A recent study suggests the possible existence of “incredibly large black holes” or SLABS, even larger than the supermassive black holes already seen in the centers of galaxies.
The study, led by Professor Maria Maria Bernard Carr of the Faculty of Physics and Astronomy, along with F. Kunel (Munich) and L. Vizinelli (Frascati), examines how these SLABs can be formed and potential limits on their size.
Although there is evidence of supermassive black holes (SMBHs) in galactic nuclei – with masses between one million and ten billion times the size of the Sun – previous studies have suggested an upper limit on their size due to our current view of how black holes form and grow. .
The existence of SLABS even greater than this could provide researchers with a powerful tool for cosmological tests and improve our understanding of the early universe.
Challenging existing ideas
It is widely believed that SMBHs form in a host galaxy and grow to large sizes, absorbing stars and gas from the environment or merging with other black holes. In this case, there is an upper limit, a little over ten billion solar masses, on their mass.
In this study, researchers suggest another possibility for the formation of SMBH, which can avoid this limit. They suggest that such SLABs could be “primary”, forming in the early universe and long before galaxies.
Because “primary” black holes are not formed by a collapsing star, they can have a wide range of masses, including very small and incredibly large ones.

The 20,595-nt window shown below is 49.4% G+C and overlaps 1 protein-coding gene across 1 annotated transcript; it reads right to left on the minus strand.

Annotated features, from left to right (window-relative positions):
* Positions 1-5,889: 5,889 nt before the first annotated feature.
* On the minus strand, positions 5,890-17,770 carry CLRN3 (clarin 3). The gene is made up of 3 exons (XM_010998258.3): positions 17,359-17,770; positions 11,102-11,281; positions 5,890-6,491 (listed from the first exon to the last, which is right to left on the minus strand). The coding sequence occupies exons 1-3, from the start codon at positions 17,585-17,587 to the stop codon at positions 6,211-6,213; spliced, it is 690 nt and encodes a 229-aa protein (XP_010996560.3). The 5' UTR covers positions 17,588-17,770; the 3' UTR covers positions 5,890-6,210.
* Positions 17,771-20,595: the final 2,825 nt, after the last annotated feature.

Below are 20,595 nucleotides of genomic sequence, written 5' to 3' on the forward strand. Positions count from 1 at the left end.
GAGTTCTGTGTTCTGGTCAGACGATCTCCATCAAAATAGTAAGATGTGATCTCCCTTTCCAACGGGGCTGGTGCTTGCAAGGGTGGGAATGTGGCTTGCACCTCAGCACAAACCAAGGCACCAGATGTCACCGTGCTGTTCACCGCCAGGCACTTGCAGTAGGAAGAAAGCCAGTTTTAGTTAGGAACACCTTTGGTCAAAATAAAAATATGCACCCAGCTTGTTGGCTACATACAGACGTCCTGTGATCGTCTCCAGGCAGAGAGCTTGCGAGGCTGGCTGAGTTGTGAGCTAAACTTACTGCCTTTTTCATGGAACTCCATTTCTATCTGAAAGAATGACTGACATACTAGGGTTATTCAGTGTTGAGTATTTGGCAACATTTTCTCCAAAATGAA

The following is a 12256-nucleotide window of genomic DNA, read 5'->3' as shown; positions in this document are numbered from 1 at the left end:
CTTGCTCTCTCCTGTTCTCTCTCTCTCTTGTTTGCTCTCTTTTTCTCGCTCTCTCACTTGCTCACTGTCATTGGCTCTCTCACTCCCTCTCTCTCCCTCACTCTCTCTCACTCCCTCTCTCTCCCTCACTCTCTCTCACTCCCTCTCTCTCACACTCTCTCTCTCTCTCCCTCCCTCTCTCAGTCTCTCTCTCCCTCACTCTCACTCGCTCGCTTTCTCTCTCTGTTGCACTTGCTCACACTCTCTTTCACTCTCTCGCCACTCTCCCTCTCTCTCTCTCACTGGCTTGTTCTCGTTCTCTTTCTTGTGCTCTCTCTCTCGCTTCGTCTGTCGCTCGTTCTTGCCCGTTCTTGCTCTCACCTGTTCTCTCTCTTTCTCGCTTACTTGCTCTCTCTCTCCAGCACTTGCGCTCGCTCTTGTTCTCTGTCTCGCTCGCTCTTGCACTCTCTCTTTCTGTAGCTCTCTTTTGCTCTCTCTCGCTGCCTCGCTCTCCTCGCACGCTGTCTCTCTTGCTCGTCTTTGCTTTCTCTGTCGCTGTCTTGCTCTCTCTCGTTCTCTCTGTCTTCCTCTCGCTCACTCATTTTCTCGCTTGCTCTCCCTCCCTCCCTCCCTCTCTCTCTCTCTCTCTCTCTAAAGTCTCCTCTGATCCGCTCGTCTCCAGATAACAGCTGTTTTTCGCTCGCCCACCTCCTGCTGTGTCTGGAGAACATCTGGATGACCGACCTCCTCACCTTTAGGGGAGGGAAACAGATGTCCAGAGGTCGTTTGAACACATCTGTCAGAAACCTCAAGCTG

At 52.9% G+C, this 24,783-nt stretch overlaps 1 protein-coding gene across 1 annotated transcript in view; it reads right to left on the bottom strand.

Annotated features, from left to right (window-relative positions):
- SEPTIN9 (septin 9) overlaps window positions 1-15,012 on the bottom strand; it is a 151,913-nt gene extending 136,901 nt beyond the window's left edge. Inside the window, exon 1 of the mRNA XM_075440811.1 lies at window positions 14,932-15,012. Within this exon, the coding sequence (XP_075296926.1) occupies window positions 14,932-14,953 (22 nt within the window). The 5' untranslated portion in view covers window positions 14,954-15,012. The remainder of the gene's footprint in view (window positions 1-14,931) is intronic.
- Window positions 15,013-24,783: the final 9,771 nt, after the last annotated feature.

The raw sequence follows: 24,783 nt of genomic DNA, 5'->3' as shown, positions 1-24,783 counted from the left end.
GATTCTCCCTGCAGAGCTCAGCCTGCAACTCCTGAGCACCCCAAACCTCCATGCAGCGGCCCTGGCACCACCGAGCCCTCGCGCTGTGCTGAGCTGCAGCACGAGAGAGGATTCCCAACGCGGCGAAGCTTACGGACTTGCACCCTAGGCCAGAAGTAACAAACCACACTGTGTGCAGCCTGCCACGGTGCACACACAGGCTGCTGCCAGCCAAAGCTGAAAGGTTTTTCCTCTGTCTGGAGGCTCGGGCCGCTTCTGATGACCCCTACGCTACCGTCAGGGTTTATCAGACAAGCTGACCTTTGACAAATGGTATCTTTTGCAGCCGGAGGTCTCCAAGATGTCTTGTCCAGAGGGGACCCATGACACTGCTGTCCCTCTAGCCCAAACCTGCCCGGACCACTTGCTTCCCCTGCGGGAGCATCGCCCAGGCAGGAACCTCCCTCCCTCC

Professor Bernard Carr said: “We already know that black holes exist in a wide range of masses, with SMBH of four million solar masses living at the center of our own galaxy. Although there is currently no evidence of SLAB, they may exist. to reside outside galaxies in intergalactic space with interesting observational consequences. Surprisingly, however, the idea of SLAB has so far been ignored. “
“We have proposed options for how these SLABs can be formed, and we hope that our work will begin to motivate community discussions.”
Understanding dark matter
Dark matter is estimated to make up about 80 percent of the ordinary mass of the universe. While we can’t see it, researchers believe that dark matter exists because of its gravitational effects on visible matter, such as stars and galaxies. However, we still do not know what dark matter is.
Primary black holes are one of the potential candidates. The idea of their existence can be traced back to the 1970s, when Professor Carr and Professor Stephen Hawking suggested that in the early days of the universe, fluctuations in its density could have caused some regions to collapse into black holes. .
“SLABs themselves could not provide dark matter,” said Professor Carr, “but if they existed at all, it would have important consequences for the early universe and would make the brighter primary black holes plausible.”
Primary black holes and the search for dark matter from the multiverse
Bernard Carr et al. Limitations for incredibly large black holes, Monthly notices of the Royal Astronomical Society (2020). DOI: 10.1093 / mnras / staa3651
Provided by Queen Mary, University of London
Quote: Scientists find that black holes can reach “incredibly large sizes” (2021, January 21), retrieved on January 21, 2021 from https://phys.org/news/2021-01-scientists-black- holes-stupendiously-large.html
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